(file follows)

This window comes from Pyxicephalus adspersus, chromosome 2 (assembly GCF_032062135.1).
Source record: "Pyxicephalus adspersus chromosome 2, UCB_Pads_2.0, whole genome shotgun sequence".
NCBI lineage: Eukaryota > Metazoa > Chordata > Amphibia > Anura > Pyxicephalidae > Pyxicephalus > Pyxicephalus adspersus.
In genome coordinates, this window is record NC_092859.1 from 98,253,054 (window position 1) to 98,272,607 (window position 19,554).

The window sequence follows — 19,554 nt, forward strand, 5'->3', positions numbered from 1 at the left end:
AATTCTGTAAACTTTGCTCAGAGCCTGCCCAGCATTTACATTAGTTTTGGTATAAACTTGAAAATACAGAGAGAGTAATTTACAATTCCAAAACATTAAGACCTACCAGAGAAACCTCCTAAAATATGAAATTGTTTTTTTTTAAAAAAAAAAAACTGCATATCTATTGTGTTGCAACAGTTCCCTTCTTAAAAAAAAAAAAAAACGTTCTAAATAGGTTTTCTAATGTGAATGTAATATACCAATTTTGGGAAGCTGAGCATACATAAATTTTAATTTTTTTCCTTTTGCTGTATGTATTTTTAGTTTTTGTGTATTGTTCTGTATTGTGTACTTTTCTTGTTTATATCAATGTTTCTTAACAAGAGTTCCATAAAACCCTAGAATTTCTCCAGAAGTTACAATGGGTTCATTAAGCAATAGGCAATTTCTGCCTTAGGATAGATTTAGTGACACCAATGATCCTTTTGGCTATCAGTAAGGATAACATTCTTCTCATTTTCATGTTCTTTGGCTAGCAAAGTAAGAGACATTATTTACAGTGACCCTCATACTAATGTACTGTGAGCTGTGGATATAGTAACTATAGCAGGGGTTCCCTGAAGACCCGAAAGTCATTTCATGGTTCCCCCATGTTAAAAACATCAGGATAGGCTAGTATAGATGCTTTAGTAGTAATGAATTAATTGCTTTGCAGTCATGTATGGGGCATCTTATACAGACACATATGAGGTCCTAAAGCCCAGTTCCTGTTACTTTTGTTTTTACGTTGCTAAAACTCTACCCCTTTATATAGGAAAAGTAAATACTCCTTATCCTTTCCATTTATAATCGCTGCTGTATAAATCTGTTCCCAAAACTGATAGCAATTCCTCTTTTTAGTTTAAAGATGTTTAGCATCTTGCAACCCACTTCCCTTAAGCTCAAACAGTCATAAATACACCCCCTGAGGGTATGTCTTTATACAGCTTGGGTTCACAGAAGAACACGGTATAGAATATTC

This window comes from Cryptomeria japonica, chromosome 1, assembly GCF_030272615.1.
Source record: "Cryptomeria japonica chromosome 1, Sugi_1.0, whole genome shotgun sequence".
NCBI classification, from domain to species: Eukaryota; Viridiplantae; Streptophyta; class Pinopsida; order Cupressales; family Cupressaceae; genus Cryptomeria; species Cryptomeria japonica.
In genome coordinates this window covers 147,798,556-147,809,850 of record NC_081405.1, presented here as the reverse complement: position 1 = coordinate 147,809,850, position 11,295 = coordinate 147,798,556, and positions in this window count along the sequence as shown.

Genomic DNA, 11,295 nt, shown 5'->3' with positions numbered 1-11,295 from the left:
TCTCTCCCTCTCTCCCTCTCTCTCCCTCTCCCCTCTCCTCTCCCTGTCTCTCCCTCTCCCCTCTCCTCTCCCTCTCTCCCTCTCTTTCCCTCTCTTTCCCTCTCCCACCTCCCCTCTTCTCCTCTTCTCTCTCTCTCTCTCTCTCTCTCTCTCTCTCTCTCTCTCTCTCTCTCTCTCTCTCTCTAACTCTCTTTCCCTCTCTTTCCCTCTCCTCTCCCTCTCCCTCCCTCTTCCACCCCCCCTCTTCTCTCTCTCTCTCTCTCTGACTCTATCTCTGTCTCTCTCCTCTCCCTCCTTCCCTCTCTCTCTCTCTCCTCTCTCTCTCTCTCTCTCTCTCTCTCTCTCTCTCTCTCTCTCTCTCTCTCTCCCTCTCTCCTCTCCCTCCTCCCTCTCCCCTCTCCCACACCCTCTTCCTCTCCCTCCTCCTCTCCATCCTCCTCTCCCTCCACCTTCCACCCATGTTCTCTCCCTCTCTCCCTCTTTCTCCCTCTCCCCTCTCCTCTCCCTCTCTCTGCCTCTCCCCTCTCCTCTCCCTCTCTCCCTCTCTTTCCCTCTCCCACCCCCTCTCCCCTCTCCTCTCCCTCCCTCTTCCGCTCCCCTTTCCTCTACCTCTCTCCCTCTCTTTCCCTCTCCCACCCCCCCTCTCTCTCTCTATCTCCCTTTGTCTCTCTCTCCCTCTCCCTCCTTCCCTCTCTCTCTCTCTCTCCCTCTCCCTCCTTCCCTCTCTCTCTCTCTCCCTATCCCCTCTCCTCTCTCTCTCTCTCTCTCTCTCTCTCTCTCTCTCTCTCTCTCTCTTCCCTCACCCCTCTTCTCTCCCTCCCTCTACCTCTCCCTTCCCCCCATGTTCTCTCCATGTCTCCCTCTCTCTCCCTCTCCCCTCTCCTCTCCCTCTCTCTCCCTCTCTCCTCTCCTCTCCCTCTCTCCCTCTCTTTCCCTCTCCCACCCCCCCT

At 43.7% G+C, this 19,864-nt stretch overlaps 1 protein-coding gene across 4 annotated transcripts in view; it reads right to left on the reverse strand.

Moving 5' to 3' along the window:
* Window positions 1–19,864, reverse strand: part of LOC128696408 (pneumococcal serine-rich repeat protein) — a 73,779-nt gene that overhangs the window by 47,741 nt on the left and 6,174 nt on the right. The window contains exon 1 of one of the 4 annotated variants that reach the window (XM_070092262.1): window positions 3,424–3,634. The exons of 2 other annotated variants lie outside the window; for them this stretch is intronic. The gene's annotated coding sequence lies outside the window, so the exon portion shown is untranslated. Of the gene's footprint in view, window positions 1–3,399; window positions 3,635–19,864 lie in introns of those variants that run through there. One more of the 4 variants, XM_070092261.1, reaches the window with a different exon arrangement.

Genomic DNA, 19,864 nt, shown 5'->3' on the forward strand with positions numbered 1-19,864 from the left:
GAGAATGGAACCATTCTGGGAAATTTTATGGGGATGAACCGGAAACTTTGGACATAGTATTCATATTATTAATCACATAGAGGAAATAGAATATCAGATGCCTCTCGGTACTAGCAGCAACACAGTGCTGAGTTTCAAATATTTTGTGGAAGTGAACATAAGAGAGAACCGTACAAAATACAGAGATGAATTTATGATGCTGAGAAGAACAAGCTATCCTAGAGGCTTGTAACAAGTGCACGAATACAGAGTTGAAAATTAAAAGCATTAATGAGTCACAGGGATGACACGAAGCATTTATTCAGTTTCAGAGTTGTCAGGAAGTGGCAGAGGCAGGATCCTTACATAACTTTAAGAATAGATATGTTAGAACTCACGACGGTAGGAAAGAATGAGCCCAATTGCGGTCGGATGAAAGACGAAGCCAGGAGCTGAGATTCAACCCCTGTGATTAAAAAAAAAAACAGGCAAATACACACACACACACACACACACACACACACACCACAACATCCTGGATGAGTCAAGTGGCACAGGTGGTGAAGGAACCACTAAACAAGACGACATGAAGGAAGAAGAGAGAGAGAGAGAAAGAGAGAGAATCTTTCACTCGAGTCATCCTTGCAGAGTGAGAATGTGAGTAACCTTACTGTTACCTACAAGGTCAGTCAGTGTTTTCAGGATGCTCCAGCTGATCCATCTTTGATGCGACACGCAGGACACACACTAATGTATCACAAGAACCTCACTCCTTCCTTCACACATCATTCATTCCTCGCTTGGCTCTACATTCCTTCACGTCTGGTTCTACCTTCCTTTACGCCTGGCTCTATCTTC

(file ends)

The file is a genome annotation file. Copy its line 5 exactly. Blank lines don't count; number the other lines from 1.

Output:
The window sequence follows — 19,554 nt, forward strand, 5'->3', positions numbered from 1 at the left end: